Degree centrality, betweenness centrality and cluster analyses were used to find the important nodes within the network [21, 22]. Degree centrality indicates how many links the nodes have in a network, and it is measured by examining the co-occurrence of a keyword and another one. Degree centrality is at the center of the network, which is regarded an important research theme. Meanwhile, betweenness centrality is measuring ‘how well a node acts a medium or bridge in constructing a network with other nodes’. A keyword with greater betweenness centrality can play an important role in facilitating connective flows between keywords in a network, thereby helping the entire network run seamlessly. Betweenness centrality is useful for identifying the central concept in the research [23]. As keywords with higher betweenness centrality can provide research-related variables, they were chosen to be analysed in this study. Cluster analysis was performed to suggest subgroups of research by time period. Links with the highest betweenness centrality were eliminated using betweenness centrality, while communities were designated based on cohesion, and keywords in each group were listed in the order of connection strength. The community algorithm based on Link Betweenness (which is known as the GN algorithm) was suggested by Girvan and Newman [24]. This algorithm computes the betweenness centrality of all links in the one-mode network, and identifies and removes links with the maximum betweenness value, after which the betweenness of all the links is recalculated. This procedure is repeated until no links remained. As more links were removed, more components appeared, and these components corresponded to sub-groups each level. Finally, keywords with high co-occurrence that were mutually linked in the sociogram and dendrogram were determined as the domain name [25]. The dendrogram is a visual representation of the compound correlation data. The individual compounds were arranged along the bottom of the dendrogram and referred to as leaf nodes. Compound clusters were formed by joining individual compounds or existing compound clusters with the join point referred to as a node.


Number of articles and number of keywords

The number of articles was 142 in the 1980s, 753 in the 1990s, 2,643 in the 2000s, and 2,886 in the 2010s, demonstrating a sharp increase from the year 2000. The number of extracted keywords was 62 in the 1980s, 361 in the 1990s, 997 in the 2000s, and 965 in the 2010s (S1 Table).

The density of each network was shown as 0.043 in the 1980s, 0.060 in the 1990s, 0.086 in the 2000s, and 0.090 in the 2010s. The highest ranked keywords were ‘living’ in the 1980s, ‘depression’ in the 1990s, ‘frail elderly’ in the 2000s, and ‘frailty’ in the 2010s.

Analysing the degree centrality showed that the mean degree centrality in the 1980s was 0.07, and the network centralization index was 31.2%. The degree centralities of the keywords were in the order of ‘impact’ (0.17), ‘model’ (0.17), ‘death’ (0.14), ‘care’ (0.14), and ‘assessment’ (0.11). The mean degree centrality in the 1990s was 0.15, and the network centralization index was 64.42%. The degree centralities of the keywords were in the order of ‘frailty’ (0.75), ‘malnutrition’ (0.36), ‘aging’ (0.32), ‘men’ (0.29), and ‘geriatrics’ (0.25). The mean degree centrality in the 2000s was 0.12, and the network centralization index was 25.18%. The degree centralities of the keywords were in the order of ‘home care’ (0.36), ‘nutrition’ (0.30), ‘comorbidity’ (0.26), ‘sarcopenia’ (0.26), and ‘albumin’ (0.23). The mean degree centrality in the 2010s was 0.451, and the network centralization index was 35.98%. The degree centralities of the keywords were in the order of ‘dementia’ (0.79), ‘cognitive impairment’ (0.75), ‘depression’ (0.71), ‘geriatric assessment’ (0.64), and ‘disability’ (0.64; Table 1, Fig 1)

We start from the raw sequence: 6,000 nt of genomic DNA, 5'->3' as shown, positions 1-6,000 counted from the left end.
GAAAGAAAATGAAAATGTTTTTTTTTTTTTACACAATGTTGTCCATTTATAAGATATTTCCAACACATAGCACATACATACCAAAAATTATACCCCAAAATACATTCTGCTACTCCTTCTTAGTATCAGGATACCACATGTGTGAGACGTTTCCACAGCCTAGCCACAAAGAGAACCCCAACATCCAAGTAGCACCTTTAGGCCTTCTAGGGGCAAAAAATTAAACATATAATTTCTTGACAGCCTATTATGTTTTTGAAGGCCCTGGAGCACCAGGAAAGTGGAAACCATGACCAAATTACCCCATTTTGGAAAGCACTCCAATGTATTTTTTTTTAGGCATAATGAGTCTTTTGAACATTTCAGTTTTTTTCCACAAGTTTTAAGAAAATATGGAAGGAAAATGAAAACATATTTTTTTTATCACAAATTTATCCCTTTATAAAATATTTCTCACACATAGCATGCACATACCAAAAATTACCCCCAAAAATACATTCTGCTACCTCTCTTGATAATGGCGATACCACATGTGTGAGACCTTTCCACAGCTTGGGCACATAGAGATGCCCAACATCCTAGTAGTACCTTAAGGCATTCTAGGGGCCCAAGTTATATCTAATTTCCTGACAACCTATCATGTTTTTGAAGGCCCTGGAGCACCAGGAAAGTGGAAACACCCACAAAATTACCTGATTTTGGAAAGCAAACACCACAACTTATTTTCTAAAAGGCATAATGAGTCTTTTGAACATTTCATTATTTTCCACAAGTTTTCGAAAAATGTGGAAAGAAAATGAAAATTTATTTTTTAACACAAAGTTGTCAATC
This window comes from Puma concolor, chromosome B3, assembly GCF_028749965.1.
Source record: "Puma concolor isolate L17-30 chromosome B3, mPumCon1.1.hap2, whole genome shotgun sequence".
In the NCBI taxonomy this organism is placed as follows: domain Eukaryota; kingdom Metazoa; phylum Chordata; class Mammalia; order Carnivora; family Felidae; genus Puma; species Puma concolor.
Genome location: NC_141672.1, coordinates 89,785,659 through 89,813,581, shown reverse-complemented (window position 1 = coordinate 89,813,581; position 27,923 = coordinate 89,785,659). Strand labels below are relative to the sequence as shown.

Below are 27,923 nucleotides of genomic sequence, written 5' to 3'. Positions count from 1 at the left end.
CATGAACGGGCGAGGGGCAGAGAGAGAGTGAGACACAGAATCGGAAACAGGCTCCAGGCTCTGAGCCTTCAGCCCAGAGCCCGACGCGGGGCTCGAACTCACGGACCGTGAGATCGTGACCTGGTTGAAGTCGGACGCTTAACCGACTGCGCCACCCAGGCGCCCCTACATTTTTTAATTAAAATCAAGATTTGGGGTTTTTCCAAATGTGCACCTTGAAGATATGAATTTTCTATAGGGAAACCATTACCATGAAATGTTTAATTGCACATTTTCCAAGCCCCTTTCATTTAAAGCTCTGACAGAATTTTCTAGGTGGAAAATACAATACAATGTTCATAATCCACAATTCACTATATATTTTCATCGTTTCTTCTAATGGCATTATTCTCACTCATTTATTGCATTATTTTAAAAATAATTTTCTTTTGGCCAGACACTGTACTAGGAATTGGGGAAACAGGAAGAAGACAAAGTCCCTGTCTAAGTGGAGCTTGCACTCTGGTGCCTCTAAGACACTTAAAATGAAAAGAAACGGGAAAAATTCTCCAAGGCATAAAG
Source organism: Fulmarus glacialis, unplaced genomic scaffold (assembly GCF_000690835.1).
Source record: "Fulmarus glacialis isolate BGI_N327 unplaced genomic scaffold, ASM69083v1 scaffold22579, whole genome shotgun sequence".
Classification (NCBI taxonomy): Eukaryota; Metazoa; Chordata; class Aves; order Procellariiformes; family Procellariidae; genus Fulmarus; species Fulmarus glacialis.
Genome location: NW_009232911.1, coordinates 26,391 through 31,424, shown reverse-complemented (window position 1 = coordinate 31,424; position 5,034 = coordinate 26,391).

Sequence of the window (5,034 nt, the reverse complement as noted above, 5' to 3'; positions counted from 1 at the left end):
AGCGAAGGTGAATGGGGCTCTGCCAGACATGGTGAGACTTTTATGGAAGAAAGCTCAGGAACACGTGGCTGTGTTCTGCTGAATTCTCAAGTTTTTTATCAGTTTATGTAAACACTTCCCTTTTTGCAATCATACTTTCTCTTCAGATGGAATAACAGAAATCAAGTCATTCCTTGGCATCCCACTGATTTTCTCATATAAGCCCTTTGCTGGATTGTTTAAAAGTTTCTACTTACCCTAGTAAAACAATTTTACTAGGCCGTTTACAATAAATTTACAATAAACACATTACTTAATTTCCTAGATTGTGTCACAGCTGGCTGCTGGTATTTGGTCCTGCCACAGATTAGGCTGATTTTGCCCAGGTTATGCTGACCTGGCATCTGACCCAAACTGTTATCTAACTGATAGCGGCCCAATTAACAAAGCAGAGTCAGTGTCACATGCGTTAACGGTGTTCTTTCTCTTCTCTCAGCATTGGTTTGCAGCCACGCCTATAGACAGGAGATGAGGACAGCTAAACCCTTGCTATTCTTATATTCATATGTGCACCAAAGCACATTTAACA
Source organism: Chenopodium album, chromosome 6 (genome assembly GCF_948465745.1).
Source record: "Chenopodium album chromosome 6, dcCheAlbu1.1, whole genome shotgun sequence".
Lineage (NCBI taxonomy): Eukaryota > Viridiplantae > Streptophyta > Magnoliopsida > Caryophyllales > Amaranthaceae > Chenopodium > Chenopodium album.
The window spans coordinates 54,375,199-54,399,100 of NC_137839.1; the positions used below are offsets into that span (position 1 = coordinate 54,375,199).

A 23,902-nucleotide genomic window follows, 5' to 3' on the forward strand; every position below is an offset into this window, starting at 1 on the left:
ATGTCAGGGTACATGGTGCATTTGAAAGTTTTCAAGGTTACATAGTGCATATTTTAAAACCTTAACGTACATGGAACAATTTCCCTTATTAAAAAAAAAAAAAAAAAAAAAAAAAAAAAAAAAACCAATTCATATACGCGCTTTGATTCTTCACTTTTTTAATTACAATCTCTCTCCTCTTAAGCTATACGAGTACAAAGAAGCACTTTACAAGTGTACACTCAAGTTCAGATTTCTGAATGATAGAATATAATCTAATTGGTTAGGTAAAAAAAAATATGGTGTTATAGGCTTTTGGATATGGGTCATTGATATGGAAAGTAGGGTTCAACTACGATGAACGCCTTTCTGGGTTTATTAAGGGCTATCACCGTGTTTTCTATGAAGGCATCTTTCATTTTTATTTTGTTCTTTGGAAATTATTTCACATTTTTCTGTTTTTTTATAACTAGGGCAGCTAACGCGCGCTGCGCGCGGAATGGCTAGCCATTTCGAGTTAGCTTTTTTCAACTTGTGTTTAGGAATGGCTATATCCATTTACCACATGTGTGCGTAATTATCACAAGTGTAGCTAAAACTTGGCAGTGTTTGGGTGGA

Table 1. The Top 15 keywords by centrality according to time period.

Analysing the betweenness centrality showed that the mean betweenness centrality in the 1980s was 0.09, and the network centralization index was 35.33%. The betweenness centralities of the keywords were in the order of ‘model’ (0.44), ‘impact’ (0.39), ‘death’ (0.30), ‘inpatient’ (0.25), and ‘geriatric’ (0.21). The mean betweenness centrality in the 1990s was 0.04, and the network centralization index was 76.24%. The betweenness centralities of the keywords were in the order of ‘frailty’ (0.28), ‘malnutrition’ (0.06), ‘long-term care’ (0.03), ‘Medicare’ (0.03), and ‘aging’ (0.007). The mean betweenness centrality in the 2000s was 0.03, and the network centralization index was 16.89%. The betweenness centralities of the keywords were in the order of ‘chronic disease’ (0.20), ‘home care’ (0.19), ‘nutrition’ (0.16), ‘aging’ (0.13), and ‘accidental fall’ (0.09). The mean betweenness centrality in the 2010s was 0.00, and the network centralization index was 7.29%. The betweenness centralities of the keywords were in the order of ‘malnutrition’ (0.08), ‘geriatrics’ (0.04), ‘prevalence’ (0.02), ‘screening’ (0.02), and ‘nutrition’ (0.02; Table 1, Fig 2).